13 results found
Latinopoulos C, Patrier A, Sivakumar A, 2021, Planning for e-scooter use in metropolitan cities: A case study for Paris, Transportation Research Part D: Transport and Environment, Vol: 100, Pages: 103037-103037, ISSN: 1361-9209
Latinopoulos C, Sivakumar A, Polak J, 2021, Optimal pricing of vehicle-to-grid services using disaggregate demand models, Energies, Vol: 14, ISSN: 1996-1073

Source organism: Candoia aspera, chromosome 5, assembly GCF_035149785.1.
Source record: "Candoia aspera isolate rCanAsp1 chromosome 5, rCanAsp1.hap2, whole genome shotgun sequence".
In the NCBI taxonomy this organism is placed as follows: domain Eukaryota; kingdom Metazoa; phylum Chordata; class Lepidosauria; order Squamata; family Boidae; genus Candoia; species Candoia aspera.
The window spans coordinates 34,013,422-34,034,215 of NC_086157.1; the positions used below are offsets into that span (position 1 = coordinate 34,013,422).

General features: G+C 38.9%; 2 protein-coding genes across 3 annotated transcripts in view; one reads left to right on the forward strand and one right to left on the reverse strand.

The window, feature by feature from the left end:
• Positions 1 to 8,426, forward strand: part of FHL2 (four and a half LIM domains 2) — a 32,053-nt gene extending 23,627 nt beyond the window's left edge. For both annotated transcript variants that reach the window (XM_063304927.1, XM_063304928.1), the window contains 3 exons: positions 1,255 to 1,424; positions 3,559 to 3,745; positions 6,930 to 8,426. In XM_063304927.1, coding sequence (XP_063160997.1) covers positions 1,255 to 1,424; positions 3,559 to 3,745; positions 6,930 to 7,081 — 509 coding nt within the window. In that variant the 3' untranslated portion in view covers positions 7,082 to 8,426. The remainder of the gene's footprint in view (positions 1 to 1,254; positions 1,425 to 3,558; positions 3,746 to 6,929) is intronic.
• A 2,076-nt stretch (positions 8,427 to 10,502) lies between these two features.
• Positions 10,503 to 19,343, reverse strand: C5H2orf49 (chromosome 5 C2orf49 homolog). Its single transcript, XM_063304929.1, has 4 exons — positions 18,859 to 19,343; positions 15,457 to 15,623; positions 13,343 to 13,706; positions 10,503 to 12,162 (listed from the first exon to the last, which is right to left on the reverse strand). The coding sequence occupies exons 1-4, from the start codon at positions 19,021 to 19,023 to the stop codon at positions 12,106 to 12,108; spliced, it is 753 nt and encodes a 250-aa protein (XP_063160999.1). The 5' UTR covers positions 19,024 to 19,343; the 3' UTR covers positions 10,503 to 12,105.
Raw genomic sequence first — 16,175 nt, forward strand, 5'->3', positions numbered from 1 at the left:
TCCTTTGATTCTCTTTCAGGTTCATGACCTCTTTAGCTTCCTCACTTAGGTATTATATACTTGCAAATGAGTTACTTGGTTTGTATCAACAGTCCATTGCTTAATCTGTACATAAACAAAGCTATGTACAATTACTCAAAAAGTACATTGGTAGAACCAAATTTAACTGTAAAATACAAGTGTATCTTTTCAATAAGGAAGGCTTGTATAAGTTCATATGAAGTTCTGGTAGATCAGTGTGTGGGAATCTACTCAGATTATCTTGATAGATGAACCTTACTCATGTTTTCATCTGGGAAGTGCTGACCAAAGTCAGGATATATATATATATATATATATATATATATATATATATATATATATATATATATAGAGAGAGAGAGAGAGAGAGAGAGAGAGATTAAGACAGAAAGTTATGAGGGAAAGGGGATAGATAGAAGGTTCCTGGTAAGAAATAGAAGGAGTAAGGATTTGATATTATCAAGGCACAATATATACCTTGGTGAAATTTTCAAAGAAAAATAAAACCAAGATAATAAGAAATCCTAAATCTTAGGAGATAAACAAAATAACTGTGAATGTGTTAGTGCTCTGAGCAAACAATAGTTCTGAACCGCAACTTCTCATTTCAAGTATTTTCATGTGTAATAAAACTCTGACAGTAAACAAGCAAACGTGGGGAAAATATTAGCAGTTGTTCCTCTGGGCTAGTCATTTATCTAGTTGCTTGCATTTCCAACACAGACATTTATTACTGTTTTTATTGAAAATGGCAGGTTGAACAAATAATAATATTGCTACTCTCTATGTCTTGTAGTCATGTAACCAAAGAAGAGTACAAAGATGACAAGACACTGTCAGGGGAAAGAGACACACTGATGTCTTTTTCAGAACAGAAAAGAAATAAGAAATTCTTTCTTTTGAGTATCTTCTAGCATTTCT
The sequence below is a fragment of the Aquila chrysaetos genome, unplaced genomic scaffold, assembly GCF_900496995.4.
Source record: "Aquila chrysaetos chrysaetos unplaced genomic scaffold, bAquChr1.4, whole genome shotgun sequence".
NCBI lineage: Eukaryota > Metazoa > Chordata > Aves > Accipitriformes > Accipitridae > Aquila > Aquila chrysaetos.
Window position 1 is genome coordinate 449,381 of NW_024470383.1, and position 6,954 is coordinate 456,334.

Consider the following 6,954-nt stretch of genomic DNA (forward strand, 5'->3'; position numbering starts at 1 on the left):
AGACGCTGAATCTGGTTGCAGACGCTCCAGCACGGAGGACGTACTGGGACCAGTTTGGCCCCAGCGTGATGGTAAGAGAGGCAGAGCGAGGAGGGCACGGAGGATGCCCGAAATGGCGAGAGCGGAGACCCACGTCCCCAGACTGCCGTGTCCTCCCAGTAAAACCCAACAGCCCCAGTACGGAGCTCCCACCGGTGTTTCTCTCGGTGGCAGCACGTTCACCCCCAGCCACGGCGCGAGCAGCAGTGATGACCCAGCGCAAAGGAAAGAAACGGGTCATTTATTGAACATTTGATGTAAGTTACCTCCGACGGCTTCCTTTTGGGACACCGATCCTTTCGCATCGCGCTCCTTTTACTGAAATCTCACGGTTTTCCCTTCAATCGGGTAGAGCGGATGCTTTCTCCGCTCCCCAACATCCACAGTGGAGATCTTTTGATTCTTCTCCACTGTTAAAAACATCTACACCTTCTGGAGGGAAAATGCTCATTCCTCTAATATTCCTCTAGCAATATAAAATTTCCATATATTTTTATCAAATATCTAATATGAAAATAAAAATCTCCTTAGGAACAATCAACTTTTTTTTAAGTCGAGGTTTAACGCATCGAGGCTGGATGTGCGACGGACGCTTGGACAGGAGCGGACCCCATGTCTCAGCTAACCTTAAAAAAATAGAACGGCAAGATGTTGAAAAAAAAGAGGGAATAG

The recent revolution in electric mobility is both crucial and promising in the coordinated effort to reduce global emissions and tackle climate change. However, mass electrification brings up new technical problems that need to be solved. The increasing penetration rates of electric vehicles will add an unprecedented energy load to existing power grids. The stability and the quality of power systems, especially on a local distribution level, will be compromised by multiple vehicles that are simultaneously connected to the grid. In this paper, the authors propose a choice-based pricing algorithm to indirectly control the charging and V2G activities of electric vehicles in non-residential facilities. Two metaheuristic approaches were applied to solve the optimization problem, and a comparative analysis was performed to evaluate their performance. The proposed algorithm would result in a significant revenue increase for the parking operator, and at the same time, it could alleviate the overloading of local distribution transformers and postpone heavy infrastructure investments.